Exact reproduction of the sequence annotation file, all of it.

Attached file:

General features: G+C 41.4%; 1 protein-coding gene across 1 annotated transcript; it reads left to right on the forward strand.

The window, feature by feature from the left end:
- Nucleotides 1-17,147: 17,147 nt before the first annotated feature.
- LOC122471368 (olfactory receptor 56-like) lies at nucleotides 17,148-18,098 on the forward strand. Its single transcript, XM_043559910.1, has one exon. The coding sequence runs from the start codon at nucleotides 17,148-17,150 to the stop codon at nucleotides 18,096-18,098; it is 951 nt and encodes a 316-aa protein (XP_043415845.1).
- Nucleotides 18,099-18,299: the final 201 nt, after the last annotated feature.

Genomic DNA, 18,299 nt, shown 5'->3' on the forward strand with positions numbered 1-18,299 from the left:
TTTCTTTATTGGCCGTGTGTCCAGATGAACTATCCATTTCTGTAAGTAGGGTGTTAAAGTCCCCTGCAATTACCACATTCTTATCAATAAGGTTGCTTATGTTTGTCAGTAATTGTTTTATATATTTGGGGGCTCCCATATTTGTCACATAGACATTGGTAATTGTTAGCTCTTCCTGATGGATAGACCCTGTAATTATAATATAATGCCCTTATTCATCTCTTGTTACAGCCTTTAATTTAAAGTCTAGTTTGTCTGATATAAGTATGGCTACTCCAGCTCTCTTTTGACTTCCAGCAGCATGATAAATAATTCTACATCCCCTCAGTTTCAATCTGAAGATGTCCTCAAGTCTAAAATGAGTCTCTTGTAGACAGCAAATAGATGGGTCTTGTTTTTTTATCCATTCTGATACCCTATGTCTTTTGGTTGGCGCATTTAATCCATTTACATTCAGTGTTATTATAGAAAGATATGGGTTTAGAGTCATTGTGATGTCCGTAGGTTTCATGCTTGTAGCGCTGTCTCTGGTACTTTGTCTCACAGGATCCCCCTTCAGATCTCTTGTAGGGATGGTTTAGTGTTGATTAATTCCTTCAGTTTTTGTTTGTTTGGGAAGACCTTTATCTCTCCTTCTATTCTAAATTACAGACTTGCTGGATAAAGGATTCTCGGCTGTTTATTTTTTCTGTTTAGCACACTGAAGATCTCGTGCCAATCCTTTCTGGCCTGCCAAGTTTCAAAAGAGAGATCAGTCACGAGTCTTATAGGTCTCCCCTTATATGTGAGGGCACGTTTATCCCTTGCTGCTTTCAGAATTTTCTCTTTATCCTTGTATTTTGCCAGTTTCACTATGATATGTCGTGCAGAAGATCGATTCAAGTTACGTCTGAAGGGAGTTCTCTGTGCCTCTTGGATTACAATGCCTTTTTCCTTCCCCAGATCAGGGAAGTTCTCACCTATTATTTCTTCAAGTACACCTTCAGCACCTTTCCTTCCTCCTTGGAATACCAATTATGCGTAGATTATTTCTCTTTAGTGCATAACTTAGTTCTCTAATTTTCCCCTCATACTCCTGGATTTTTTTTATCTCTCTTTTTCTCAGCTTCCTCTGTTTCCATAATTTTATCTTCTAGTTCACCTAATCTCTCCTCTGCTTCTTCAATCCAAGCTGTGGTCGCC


General features: G+C 41.4%; 1 protein-coding gene across 1 annotated transcript; it reads left to right on the forward strand.

The window, feature by feature from the left end:
- Nucleotides 1-17,147: 17,147 nt before the first annotated feature.
- LOC122471368 (olfactory receptor 56-like) lies at nucleotides 17,148-18,098 on the forward strand. Its single transcript, XM_043559910.1, has one exon. The coding sequence runs from the start codon at nucleotides 17,148-17,150 to the stop codon at nucleotides 18,096-18,098; it is 951 nt and encodes a 316-aa protein (XP_043415845.1).
- Nucleotides 18,099-18,299: the final 201 nt, after the last annotated feature.

Genomic DNA, 18,299 nt, shown 5'->3' on the forward strand with positions numbered 1-18,299 from the left:
TTTCTTTATTGGCCGTGTGTCCAGATGAACTATCCATTTCTGTAAGTAGGGTGTTAAAGTCCCCTGCAATTACCACATTCTTATCAATAAGGTTGCTTATGTTTGTCAGTAATTGTTTTATATATTTGGGGGCTCCCATATTTGTCACATAGACATTGGTAATTGTTAGCTCTTCCTGATGGATAGACCCTGTAATTATAATATAATGCCCTTATTCATCTCTTGTTACAGCCTTTAATTTAAAGTCTAGTTTGTCTGATATAAGTATGGCTACTCCAGCTCTCTTTTGACTTCCAGCAGCATGATAAATAATTCTACATCCCCTCAGTTTCAATCTGAAGATGTCCTCAAGTCTAAAATGAGTCTCTTGTAGACAGCAAATAGATGGGTCTTGTTTTTTTATCCATTCTGATACCCTATGTCTTTTGGTTGGCGCATTTAATCCATTTACATTCAGTGTTATTATAGAAAGATATGGGTTTAGAGTCATTGTGATGTCCGTAGGTTTCATGCTTGTAGCGCTGTCTCTGGTACTTTGTCTCACAGGATCCCCCTTCAGATCTCTTGTAGGGATGGTTTAGTGTTGATTAATTCCTTCAGTTTTTGTTTGTTTGGGAAGACCTTTATCTCTCCTTCTATTCTAAATTACAGACTTGCTGGATAAAGGATTCTCGGCTGTTTATTTTTTCTGTTTAGCACACTGAAGATCTCGTGCCAATCCTTTCTGGCCTGCCAAGTTTCAAAAGAGAGATCAGTCACGAGTCTTATAGGTCTCCCCTTATATGTGAGGGCACGTTTATCCCTTGCTGCTTTCAGAATTTTCTCTTTATCCTTGTATTTTGCCAGTTTCACTATGATATGTCGTGCAGAAGATCGATTCAAGTTACGTCTGAAGGGAGTTCTCTGTGCCTCTTGGATTACAATGCCTTTTTCCTTCCCCAGATCAGGGAAGTTCTCACCTATTATTTCTTCAAGTACACCTTCAGCACCTTTCCTTCCTCCTTGGAATACCAATTATGCGTAGATTATTTCTCTTTAGTGCATAACTTAGTTCTCTAATTTTCCCCTCATACTCCTGGATTTTTTTTATCTCTCTTTTTCTCAGCTTCCTCTGTTTCCATAATTTTATCTTCTAGTTCACCTAATCTCTCCTCTGCTTCTTCAATCCAAGCTGTGGTCGCC